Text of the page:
Payday and auto title loans have devastating effects for low and middle-income Texans and, in turn, place significant strain on nonprofits and social service agencies such as Helping Hands Ministry. As an organization, Helping Hands Ministry became concerned with payday and auto title loans several years ago when it became evident that many clients who requested financial assistance for rent or utilities were indebted to payday or auto title lenders. Numerous families have shared their stories of loan entrapment with Helping Hands staff; recently, the Sanchez* family came to Helping Hands Ministry, requesting assistance with a loan payment.
Mr. Sanchez is a husband, father of 2, and disabled veteran who is unable to work and relies on disability benefits as his primary source of income. When the family came up short on rent, they took out an auto title loan in the amount of $2,500 on their only vehicle. After making rollover payments for 10 months, the Sanchez family had paid $3,500 in fees, yet still owed the entire $2,500 principal (payments at such businesses do not pay down the principal amount of the loan at all; repayment of the principal is expected in a lump sum). The family came to Helping Hands Ministry because they knew if they missed the payment, their car would be repossessed, leaving them without any transportation. This would mean missed medical appointments at the VA for Mr. Sanchez, inability for Mrs. Sanchez to get to her job, missed school for the children, and no access to a grocery store (the closest store was 4 miles away).
Helping Hands Ministry supports strong CFPB rules, not only on economic and social grounds, but also on the beliefs they hold as professing Christians. Scripture is clear in its exhortation to deal justly and generously with the poor, to avoid exacting interest, and to speak up for those who are oppressed. “As a faith-based organization that seeks to provide for our neighbors in need as Scripture commands, we see no option but to support a ruling that will deal justly with our neighbors who are vulnerable to the predatory practices of payday and auto title lenders,” Preston stated. “We are asking friends and neighbors to come alongside the CFPB,” added Director of Community Partnerships Kristen Bulgrien, “by showing support for the proposed rule and asking them to make it even stronger by requiring an ability-to-repay determination on every loan, no exceptions; limiting total indebtedness in all covered short-term loans to 90 days per year, consistent with the FDIC standard; closing the loophole in the ability-to-repay assessment that would allow lenders to automatically withdraw payments from borrowers’ bank accounts, whether they are affordable for the borrower or not; and ensuring that all loans that give lenders extraordinary leverage to extract repayment would be covered by the new rule.”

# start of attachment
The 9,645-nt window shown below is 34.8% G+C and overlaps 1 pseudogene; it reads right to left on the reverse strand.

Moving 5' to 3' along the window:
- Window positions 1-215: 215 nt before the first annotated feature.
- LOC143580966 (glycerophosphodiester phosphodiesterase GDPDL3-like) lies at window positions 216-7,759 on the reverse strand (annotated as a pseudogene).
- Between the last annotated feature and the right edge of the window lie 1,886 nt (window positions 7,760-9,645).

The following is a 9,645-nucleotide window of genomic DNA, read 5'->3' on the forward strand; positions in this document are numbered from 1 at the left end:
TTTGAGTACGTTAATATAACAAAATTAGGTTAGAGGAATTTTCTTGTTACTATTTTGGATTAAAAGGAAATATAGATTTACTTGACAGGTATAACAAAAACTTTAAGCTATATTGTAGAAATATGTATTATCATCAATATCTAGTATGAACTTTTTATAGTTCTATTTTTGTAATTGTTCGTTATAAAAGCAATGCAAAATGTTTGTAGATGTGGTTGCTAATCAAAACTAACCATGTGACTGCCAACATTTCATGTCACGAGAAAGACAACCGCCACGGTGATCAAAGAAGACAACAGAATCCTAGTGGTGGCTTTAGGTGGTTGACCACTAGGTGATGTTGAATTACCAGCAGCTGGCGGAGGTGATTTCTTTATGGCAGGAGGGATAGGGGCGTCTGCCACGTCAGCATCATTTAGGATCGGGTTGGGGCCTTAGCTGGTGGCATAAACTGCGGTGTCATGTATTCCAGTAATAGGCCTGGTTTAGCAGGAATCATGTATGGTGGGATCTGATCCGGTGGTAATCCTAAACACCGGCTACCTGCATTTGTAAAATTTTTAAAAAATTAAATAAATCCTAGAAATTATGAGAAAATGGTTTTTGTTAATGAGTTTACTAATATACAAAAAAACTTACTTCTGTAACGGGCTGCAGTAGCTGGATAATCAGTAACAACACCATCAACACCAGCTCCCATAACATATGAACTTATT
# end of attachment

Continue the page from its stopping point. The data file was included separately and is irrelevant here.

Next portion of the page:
The CFPB rule is open to public comment online until October 7 2016, and a final determination will be made at that time, based on citizen feedback. Preston and Bulgrien urge Central Texans to comment and show the CFPB their support by visiting http://stoppaydaypredators.org/texasfairlending. There are over 3,400 separate payday and auto title lenders in the state of Texas. That’s more than all of the Whataburgers, Starbucks, and McDonald’s restaurants in the state combined.
Due to loopholes in Texas law, payday and auto title lenders can charge an APR of over 500% in fees.
Statistically, almost one-third of Texas residents seeking financial aid from establishments similar to Helping Hands are trapped in debt by predatory lending.